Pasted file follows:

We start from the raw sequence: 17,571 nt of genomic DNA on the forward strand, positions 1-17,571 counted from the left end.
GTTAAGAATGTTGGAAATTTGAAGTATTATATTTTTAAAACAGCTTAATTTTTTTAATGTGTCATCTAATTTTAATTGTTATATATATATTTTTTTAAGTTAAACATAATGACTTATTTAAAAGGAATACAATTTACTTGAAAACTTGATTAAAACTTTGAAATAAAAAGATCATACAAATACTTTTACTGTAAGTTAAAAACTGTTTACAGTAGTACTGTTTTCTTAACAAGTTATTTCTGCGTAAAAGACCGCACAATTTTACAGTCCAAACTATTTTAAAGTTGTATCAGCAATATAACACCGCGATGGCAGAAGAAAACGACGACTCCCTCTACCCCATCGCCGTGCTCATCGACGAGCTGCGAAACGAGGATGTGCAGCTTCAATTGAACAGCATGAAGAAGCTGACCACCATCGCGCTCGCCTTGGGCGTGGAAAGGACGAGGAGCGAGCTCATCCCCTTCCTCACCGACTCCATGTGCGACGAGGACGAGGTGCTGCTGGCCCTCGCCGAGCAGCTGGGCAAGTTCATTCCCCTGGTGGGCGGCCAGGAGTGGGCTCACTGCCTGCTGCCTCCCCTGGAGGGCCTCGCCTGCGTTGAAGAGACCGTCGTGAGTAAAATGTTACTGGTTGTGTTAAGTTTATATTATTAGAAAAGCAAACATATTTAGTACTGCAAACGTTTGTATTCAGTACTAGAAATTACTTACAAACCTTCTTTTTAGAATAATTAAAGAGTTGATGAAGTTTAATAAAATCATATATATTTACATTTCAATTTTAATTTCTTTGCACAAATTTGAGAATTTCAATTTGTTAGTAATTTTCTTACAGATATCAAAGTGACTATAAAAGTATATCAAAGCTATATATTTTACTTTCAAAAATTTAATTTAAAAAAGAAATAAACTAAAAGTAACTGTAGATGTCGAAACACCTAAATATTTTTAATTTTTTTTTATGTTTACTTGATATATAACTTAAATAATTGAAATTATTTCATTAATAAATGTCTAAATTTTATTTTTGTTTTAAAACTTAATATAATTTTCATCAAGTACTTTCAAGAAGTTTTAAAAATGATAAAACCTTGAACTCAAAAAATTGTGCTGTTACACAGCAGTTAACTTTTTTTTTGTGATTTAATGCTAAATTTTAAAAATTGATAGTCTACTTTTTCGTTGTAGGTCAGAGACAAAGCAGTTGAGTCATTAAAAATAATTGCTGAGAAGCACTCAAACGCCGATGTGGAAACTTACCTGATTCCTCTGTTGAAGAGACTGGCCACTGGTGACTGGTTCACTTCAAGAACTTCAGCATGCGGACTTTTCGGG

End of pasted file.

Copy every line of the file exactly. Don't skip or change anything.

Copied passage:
We start from the raw sequence: 17,571 nt of genomic DNA on the forward strand, positions 1-17,571 counted from the left end.
GTTAAGAATGTTGGAAATTTGAAGTATTATATTTTTAAAACAGCTTAATTTTTTTAATGTGTCATCTAATTTTAATTGTTATATATATATTTTTTTAAGTTAAACATAATGACTTATTTAAAAGGAATACAATTTACTTGAAAACTTGATTAAAACTTTGAAATAAAAAGATCATACAAATACTTTTACTGTAAGTTAAAAACTGTTTACAGTAGTACTGTTTTCTTAACAAGTTATTTCTGCGTAAAAGACCGCACAATTTTACAGTCCAAACTATTTTAAAGTTGTATCAGCAATATAACACCGCGATGGCAGAAGAAAACGACGACTCCCTCTACCCCATCGCCGTGCTCATCGACGAGCTGCGAAACGAGGATGTGCAGCTTCAATTGAACAGCATGAAGAAGCTGACCACCATCGCGCTCGCCTTGGGCGTGGAAAGGACGAGGAGCGAGCTCATCCCCTTCCTCACCGACTCCATGTGCGACGAGGACGAGGTGCTGCTGGCCCTCGCCGAGCAGCTGGGCAAGTTCATTCCCCTGGTGGGCGGCCAGGAGTGGGCTCACTGCCTGCTGCCTCCCCTGGAGGGCCTCGCCTGCGTTGAAGAGACCGTCGTGAGTAAAATGTTACTGGTTGTGTTAAGTTTATATTATTAGAAAAGCAAACATATTTAGTACTGCAAACGTTTGTATTCAGTACTAGAAATTACTTACAAACCTTCTTTTTAGAATAATTAAAGAGTTGATGAAGTTTAATAAAATCATATATATTTACATTTCAATTTTAATTTCTTTGCACAAATTTGAGAATTTCAATTTGTTAGTAATTTTCTTACAGATATCAAAGTGACTATAAAAGTATATCAAAGCTATATATTTTACTTTCAAAAATTTAATTTAAAAAAGAAATAAACTAAAAGTAACTGTAGATGTCGAAACACCTAAATATTTTTAATTTTTTTTTATGTTTACTTGATATATAACTTAAATAATTGAAATTATTTCATTAATAAATGTCTAAATTTTATTTTTGTTTTAAAACTTAATATAATTTTCATCAAGTACTTTCAAGAAGTTTTAAAAATGATAAAACCTTGAACTCAAAAAATTGTGCTGTTACACAGCAGTTAACTTTTTTTTTGTGATTTAATGCTAAATTTTAAAAATTGATAGTCTACTTTTTCGTTGTAGGTCAGAGACAAAGCAGTTGAGTCATTAAAAATAATTGCTGAGAAGCACTCAAACGCCGATGTGGAAACTTACCTGATTCCTCTGTTGAAGAGACTGGCCACTGGTGACTGGTTCACTTCAAGAACTTCAGCATGCGGACTTTTCGGG